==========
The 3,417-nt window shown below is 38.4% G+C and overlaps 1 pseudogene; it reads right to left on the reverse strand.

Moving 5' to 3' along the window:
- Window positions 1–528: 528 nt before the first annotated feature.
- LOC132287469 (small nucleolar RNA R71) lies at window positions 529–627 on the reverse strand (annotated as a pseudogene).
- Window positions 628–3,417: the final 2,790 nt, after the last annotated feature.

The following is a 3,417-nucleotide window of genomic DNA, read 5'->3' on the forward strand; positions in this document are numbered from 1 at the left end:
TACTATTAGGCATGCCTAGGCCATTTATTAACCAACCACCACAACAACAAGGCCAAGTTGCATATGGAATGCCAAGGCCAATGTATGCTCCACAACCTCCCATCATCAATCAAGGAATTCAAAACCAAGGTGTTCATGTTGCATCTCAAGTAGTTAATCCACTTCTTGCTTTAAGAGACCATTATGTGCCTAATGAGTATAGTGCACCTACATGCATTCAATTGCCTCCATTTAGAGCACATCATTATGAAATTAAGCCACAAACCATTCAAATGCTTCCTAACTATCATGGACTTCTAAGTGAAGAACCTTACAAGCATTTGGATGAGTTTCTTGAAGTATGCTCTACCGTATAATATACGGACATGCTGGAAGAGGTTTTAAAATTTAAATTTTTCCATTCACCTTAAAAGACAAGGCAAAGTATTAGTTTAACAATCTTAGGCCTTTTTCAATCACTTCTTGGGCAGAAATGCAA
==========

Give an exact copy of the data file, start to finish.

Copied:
The 3,417-nt window shown below is 38.4% G+C and overlaps 1 pseudogene; it reads right to left on the reverse strand.

Moving 5' to 3' along the window:
- Window positions 1–528: 528 nt before the first annotated feature.
- LOC132287469 (small nucleolar RNA R71) lies at window positions 529–627 on the reverse strand (annotated as a pseudogene).
- Window positions 628–3,417: the final 2,790 nt, after the last annotated feature.

The following is a 3,417-nucleotide window of genomic DNA, read 5'->3' on the forward strand; positions in this document are numbered from 1 at the left end:
TACTATTAGGCATGCCTAGGCCATTTATTAACCAACCACCACAACAACAAGGCCAAGTTGCATATGGAATGCCAAGGCCAATGTATGCTCCACAACCTCCCATCATCAATCAAGGAATTCAAAACCAAGGTGTTCATGTTGCATCTCAAGTAGTTAATCCACTTCTTGCTTTAAGAGACCATTATGTGCCTAATGAGTATAGTGCACCTACATGCATTCAATTGCCTCCATTTAGAGCACATCATTATGAAATTAAGCCACAAACCATTCAAATGCTTCCTAACTATCATGGACTTCTAAGTGAAGAACCTTACAAGCATTTGGATGAGTTTCTTGAAGTATGCTCTACCGTATAATATACGGACATGCTGGAAGAGGTTTTAAAATTTAAATTTTTCCATTCACCTTAAAAGACAAGGCAAAGTATTAGTTTAACAATCTTAGGCCTTTTTCAATCACTTCTTGGGCAGAAATGCAA